WASHINGTON, – A Republican Congressman from Cincinnati, Ohio said on Sunday that United States President Donald J. Trump has signed into law H.R. 991, the bipartisan extension of the Caribbean Basin Economic Recovery Act (CBERA).
Congressman Brad Wenstrup, of Ohio, and Democratic Congresswoman Terri Sewell, of Alabama, sponsored the legislation, which extends the expiring Caribbean Basin Trade Partnership Act (CBTPA) through 2030.
“This extension of the CBTPA is a big deal for workers and employers in southern and southwestern Ohio, as well as for America’s economic and diplomatic relations with our neighbouring countries,” said Sewell in a statement.
“I’m grateful to President Trump for signing this legislation into law and to Congresswoman Sewell for her cooperation on this important bipartisan initiative,” he added.
Late last month, Sewell, who represents Alabama’s 7th District, applauded the unanimous passage of the bipartisan bill in the US House of Representatives, saying that the CBTPA is “a preferential trade agreement that provides for duty and quota-free access for apparel products manufactured in designated beneficiary Caribbean Basin region countries”.
She said CBTPA also requires that Caribbean Basin countries use US formed yarns, fabrics and thread.
“As the lead sponsor of the legislation to reauthorize the Caribbean Basin Trade Partnership Act, I am thrilled that Congress is taking action on this issue before the program expires at the end of the month,” Sewell said.
“CBTPA is such an important economic tool for the United States and each of our partner countries, and it is critical to our continued diplomatic relationships in the Caribbean Basin.
“The bipartisan effort to reauthorize this program will allow us to export more American-made goods and strengthen Western supply chains, while contributing to economic development and job creation in Haiti and other countries throughout the Caribbean Basin region,” she added.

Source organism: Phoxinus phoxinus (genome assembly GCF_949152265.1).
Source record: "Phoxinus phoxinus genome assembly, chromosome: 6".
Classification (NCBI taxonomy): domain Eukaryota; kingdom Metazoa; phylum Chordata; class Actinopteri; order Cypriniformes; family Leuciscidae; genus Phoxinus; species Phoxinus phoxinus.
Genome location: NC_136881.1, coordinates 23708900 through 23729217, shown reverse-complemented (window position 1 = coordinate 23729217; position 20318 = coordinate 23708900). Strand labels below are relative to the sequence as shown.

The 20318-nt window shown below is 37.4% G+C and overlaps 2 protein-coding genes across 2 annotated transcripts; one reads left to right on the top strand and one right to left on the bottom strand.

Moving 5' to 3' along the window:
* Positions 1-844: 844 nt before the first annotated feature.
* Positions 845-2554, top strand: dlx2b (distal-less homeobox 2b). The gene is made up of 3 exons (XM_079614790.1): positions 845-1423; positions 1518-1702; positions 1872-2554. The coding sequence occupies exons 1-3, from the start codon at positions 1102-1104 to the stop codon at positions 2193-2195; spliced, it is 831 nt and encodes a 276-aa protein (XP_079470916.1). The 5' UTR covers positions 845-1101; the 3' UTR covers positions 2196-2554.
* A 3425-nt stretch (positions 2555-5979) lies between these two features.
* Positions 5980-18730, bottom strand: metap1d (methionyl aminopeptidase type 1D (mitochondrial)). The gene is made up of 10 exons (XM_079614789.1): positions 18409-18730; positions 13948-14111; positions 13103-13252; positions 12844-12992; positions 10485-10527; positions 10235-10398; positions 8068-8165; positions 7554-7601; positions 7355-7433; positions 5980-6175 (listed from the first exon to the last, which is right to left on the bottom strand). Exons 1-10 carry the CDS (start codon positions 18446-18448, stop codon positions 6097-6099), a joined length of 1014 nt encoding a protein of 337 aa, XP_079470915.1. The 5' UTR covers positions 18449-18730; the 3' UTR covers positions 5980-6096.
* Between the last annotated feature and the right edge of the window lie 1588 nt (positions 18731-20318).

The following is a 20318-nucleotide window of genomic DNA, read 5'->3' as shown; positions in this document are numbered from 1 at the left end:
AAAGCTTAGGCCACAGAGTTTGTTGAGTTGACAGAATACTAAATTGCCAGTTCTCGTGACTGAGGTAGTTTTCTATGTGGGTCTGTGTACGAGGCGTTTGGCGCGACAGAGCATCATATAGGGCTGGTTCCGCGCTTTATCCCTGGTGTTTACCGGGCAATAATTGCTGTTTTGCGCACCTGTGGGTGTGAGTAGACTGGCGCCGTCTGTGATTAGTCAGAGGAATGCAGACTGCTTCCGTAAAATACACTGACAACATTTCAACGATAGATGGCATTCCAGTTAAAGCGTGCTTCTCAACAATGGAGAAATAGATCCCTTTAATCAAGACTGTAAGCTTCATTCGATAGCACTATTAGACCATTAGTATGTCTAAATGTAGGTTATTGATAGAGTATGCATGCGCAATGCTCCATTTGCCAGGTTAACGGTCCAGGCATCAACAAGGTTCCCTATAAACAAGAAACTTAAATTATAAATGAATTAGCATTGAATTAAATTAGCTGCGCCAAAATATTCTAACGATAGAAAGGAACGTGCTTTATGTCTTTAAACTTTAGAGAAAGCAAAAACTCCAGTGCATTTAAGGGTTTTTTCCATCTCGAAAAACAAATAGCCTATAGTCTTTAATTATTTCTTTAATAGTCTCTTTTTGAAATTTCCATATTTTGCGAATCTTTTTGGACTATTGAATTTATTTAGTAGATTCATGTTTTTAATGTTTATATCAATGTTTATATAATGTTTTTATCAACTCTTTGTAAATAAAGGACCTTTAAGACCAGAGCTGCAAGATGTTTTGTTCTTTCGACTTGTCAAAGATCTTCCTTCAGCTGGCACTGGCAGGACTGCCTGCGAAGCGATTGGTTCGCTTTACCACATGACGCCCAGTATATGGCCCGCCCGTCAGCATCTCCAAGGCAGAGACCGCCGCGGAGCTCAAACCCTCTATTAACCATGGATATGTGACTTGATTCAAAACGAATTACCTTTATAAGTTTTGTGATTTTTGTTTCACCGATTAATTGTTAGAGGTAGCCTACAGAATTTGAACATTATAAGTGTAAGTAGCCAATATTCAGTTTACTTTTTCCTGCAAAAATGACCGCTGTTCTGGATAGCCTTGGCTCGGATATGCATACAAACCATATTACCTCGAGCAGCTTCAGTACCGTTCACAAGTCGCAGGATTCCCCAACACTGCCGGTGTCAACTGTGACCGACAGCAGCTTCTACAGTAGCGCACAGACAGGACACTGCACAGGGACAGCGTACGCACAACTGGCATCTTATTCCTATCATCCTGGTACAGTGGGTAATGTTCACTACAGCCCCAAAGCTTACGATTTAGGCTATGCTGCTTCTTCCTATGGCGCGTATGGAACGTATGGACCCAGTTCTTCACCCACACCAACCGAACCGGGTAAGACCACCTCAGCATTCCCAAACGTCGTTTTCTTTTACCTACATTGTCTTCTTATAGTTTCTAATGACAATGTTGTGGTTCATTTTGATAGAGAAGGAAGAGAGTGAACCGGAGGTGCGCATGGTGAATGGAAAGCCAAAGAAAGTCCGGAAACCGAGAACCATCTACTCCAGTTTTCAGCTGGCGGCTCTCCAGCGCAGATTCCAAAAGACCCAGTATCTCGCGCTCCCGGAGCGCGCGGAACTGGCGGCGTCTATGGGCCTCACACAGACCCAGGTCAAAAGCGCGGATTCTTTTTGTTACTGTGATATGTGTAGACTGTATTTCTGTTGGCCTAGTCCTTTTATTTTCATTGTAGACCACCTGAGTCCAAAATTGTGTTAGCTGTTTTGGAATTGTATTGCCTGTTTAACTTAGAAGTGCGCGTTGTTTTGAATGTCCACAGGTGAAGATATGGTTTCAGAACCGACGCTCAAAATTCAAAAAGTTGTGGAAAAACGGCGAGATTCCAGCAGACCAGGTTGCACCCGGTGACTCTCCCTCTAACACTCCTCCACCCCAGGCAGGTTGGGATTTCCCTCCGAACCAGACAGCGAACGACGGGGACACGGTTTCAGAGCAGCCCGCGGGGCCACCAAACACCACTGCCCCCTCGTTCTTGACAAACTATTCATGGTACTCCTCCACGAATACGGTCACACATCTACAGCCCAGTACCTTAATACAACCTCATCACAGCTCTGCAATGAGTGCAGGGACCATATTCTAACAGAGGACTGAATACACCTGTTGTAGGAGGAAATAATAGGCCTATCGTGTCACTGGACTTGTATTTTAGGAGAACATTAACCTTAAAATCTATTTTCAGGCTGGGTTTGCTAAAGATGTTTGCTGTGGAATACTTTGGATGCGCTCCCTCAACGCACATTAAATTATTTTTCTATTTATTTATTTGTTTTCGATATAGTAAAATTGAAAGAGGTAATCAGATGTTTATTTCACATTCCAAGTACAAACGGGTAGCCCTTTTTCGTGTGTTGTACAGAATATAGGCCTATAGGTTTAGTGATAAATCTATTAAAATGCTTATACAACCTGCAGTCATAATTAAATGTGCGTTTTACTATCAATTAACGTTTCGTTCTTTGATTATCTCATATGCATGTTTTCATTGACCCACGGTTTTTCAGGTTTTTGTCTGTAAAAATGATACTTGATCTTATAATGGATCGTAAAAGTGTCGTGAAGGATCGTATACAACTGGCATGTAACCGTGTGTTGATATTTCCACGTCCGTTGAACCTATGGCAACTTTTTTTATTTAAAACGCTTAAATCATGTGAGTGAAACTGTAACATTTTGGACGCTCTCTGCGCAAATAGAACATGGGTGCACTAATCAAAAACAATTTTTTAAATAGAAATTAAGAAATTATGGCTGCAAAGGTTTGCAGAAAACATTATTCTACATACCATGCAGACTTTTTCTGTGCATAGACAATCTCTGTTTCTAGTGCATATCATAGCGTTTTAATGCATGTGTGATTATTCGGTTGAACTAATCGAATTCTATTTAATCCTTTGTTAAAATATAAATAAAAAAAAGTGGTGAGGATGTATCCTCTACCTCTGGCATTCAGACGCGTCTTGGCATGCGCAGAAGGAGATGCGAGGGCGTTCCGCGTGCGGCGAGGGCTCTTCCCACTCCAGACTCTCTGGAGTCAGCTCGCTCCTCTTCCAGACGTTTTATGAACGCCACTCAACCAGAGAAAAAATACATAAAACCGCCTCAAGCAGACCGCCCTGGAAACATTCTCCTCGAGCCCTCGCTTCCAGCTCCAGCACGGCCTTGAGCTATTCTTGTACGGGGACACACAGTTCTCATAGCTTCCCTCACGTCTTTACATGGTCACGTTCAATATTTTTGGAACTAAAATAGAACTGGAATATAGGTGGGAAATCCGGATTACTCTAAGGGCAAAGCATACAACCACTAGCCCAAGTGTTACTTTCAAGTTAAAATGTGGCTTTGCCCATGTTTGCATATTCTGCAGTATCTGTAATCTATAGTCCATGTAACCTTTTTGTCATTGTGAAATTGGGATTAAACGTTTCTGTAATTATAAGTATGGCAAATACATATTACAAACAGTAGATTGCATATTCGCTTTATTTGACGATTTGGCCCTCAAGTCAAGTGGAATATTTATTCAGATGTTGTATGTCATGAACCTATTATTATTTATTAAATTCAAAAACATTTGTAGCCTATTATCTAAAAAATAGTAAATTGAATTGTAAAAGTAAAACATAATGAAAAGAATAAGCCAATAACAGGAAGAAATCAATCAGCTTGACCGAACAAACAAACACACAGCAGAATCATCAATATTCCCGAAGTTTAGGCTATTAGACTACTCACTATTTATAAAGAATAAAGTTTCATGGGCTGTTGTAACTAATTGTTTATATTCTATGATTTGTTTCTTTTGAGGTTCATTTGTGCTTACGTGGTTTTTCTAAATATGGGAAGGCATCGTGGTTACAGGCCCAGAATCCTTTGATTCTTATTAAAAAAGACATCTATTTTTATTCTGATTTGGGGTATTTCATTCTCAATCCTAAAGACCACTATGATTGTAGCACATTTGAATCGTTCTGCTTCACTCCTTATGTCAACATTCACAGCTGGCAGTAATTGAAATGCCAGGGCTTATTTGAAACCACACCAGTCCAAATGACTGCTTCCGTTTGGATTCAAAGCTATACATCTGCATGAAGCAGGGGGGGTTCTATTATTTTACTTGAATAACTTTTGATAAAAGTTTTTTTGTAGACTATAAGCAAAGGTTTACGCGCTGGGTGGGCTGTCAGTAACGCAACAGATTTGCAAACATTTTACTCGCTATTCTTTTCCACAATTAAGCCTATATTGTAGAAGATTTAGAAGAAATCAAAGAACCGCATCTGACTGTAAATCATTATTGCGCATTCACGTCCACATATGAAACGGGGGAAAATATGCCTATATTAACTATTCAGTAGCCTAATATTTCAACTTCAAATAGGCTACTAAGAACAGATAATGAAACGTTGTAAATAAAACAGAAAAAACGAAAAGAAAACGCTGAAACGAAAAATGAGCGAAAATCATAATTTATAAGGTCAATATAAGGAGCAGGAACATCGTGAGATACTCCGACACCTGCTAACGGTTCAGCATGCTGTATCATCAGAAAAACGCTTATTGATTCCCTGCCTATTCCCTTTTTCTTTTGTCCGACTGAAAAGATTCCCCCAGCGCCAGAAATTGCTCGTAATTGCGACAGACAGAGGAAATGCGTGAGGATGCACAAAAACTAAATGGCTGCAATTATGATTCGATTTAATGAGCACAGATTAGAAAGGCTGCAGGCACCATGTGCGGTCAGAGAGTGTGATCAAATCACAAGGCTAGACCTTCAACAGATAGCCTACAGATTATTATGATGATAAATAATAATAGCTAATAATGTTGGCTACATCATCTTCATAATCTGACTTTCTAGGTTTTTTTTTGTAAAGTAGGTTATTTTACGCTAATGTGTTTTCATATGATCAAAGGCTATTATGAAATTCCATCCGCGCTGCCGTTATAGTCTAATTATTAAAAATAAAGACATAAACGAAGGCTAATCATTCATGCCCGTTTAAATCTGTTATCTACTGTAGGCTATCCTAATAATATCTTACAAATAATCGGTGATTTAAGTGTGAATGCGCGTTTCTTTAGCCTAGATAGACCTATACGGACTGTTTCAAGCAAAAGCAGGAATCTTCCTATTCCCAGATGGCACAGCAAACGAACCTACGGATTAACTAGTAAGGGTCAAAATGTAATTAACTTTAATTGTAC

Together, CBERA and CBTPA are collectively known as the Caribbean Basin Initiative (CBI).
Sewell said these two acts work together to facilitate the development of 17 independent countries of the Caribbean Basin region.
For these two preferential trade programs to be effective, she said both CBTPA and CBERA must be authorized.
Eligible CBERA countries include Antigua and Barbuda, Aruba, the Bahamas, Barbados, Belize, the British Virgin Islands, Curacao, Dominica, Grenada, Guyana, Haiti, Jamaica, Montserrat, St. Kitts and Nevis, St. Lucia, St. Vincent and the Grenadines and Trinidad and Tobago.
The Office of the United States Trade Representative (USTR) said CBI remains important element of US economic relations with “our neighbours in the Caribbean.
It said the CBI is “intended to facilitate the development of stable Caribbean Basin economies by providing beneficiary countries with duty-free access to the US market for most goods.”
The CBI was launched in 1983 through CBERA and expanded in 2000 by CBTPA and again by the Trade Act of 2002.
CBERA was implemented on January 1, 1984 and has no set expiration date, USTR said. The CBTPA was scheduled to expire on September 30, 2020.
USTR said additional benefits have been created for Haiti by amending CBERA to include the Haitian Hemispheric Opportunity through Partnership Encouragement Act of 2006 (HOPE), the Haitian Hemispheric Opportunity through Partnership Encouragement Act of 2008 (HOPE II), and the Haiti Economic Lift Programme of 2010 (HELP).
“HOPE established special new rules of origin that make Haiti eligible for new trade benefits for apparel imports, and that enhance sourcing flexibility for apparel producers in Haiti,” USTR said.